I’ve been getting some great emails lately. I love getting them. Keep them coming! This past week I got a few concerning trail cameras, and one question about these handy gadgets kept coming up: How early is too early when it comes to putting out trail cameras for whitetails?

DISCLAIMER: I’m by no means a whitetail trail camera expert – there are individuals more versed in this this topic – but I would like to provide my two cents.

Anyone that has followed my writing or videos knows I like to step outside established norms. I’m no different when it comes to trail camera usage. Personally, I like to get my trail cameras out during the last week of April or during the first week in May, and no, I’m not putting them out to document antler growth. Yes, watching bucks sprout new antlers is fun, but my purpose behind hanging cameras early in the year is more about uncovering patterns to help me plan for early-fall success.

I have a WIldgame Nano 16 three feet up the trunk of a cottonwood in a timbered bottom. The bottom is a perfect pinch leading to my starting-to-get-established food plot, and it’s located on a heavily used trail. The camera has been set for exactly 14 days and has collected 178 deer photos. Yes, I have sorted through them to identify triggers from the same deer within a 10-minute timeframe. After 10 minutes, unless I can clearly see some identifiable feature, I dub the deer on camera a “new arrival.”

Between the hours of 5:20 a.m. and 9:20 a.m., 23 of the 178 photos (13 percent) showed deer traveling eastbound (coming from the west) on the trail. During this time frame, deer travel numbers were way down. However, all of these deer showed up at what I’ve labeled an established bedding area. I know this because I have a Moultrie M-880 Gen2 trail camera located near the bedding area. Between the hours of 5:20 p.m. and 8:20 p.m., deer travel skyrocketed – 153 of the 178 pictures (87 percent) showed deer traveling westbound (coming from the east) on the trail. Of that 87 percent, 74 percent (rough percentage/used time correlations between the two cameras) of those deer passed by my plot and were captured by my Stealth Cam G30 on their way to larger agriculture fields.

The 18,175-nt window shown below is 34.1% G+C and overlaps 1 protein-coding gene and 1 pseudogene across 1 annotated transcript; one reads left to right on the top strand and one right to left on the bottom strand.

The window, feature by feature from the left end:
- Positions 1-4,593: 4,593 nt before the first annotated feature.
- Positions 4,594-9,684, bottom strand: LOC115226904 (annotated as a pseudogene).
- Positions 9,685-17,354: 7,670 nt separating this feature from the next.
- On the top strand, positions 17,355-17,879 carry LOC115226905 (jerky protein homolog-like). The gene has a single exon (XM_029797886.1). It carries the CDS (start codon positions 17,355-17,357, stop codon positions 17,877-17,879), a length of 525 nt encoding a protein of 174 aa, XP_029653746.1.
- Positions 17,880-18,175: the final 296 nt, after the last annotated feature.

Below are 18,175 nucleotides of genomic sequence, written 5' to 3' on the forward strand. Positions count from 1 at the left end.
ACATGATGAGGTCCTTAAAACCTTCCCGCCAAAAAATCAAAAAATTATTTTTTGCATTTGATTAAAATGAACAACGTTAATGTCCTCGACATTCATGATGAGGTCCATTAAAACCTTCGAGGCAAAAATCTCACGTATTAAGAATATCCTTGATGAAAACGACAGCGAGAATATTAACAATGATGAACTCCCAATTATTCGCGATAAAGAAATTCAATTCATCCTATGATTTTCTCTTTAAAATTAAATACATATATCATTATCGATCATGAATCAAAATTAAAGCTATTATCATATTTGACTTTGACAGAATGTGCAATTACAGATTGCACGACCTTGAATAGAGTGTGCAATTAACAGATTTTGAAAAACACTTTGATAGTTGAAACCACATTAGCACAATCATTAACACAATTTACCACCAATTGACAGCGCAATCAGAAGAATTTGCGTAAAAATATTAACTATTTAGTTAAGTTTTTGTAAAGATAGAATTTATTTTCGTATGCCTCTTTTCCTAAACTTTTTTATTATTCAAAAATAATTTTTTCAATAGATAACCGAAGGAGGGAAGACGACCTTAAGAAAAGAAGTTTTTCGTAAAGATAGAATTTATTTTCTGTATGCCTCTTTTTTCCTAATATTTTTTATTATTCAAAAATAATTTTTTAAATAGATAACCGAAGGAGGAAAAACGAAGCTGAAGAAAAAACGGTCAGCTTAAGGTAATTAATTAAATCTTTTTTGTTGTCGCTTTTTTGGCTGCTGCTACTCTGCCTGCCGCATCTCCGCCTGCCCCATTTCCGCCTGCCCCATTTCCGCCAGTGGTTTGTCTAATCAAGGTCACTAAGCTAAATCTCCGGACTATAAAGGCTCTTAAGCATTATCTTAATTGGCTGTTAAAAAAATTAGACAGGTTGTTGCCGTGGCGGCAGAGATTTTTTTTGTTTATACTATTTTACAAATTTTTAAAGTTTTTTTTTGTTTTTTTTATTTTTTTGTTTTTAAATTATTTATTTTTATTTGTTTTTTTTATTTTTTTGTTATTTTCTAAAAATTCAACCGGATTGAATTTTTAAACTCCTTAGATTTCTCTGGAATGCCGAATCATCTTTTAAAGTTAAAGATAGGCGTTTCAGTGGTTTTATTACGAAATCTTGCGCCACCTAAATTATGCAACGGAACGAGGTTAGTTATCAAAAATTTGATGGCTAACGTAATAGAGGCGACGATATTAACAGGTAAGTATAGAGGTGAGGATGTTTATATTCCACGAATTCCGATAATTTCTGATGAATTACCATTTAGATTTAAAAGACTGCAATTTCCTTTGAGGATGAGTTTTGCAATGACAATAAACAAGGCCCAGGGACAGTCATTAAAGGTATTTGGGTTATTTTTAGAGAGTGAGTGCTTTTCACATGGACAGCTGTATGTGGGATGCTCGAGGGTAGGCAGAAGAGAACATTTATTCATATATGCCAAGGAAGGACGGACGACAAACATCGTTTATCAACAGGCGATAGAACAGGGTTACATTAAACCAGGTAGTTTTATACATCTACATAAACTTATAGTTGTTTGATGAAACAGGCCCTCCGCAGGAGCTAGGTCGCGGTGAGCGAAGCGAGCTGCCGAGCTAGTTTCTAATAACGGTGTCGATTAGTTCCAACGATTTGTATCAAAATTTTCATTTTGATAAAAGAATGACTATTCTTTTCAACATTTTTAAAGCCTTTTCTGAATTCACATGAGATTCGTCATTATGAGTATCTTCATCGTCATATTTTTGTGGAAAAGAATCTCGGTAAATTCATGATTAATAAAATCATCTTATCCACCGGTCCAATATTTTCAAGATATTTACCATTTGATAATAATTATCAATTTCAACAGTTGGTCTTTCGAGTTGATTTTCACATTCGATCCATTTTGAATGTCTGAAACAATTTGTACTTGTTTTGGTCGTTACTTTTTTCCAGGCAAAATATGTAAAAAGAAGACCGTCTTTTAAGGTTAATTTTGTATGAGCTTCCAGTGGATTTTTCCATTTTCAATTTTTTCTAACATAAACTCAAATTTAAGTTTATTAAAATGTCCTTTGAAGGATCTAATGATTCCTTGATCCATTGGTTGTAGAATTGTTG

This information, at least for me, is much more valuable to my fall-planning phase than simply looking at horn growth. Why? Because I’m starting to develop an early-season hunt plan, and I already know that in the morning, if movement patterns stay the same, I will need to approach my stand from the east (walking west with my face in the wind) and can hunt the stand in the morning on westerly wind patterns. I can also get away with hunting the stand on north and south patterns as well during the morning hours. In the evening, north and south wind patterns still work, but I will need to approach the stand from the west (walking east with the wind in my face) and hunt on favorable easterly winds. I chart this information and, in August, hang stands and plan my entrance and exit routes.

The Wildgame Nano 16 (www.wildgameinnovations.com) has provided two weeks of crisp images both day and night. It’s branded with a one-second trigger, and so far, I have no evidence that suggests this isn’t true. Best of all, at least from a user standpoint, is the camera’s size. I can toss several of these babies, which measure 3 x 2.5 x 3.5 inches, in my pack. Plus, the TRUbark HD texture helps the camera blend in with tree trunks.

Stealth Cam’s (www.stealthcam.com) G30 is compact and takes brilliant images. I love the fact that it shows up-to-date battery life and gives you an active countdown (from 30 seconds) as it prepares to activate. I also appreciate being about to set the camera to a three-picture burst.

Moultrie’s (www.moultriefeeders.com) M-880 Gen2 is easy to set up, and I really like the locking device. In addition, the images are crisp and the detection range is unbelievable. Moultrie notes its detection range at a distance of 50 feet, but my tests show it has no problem 20 feet past the advertised distance.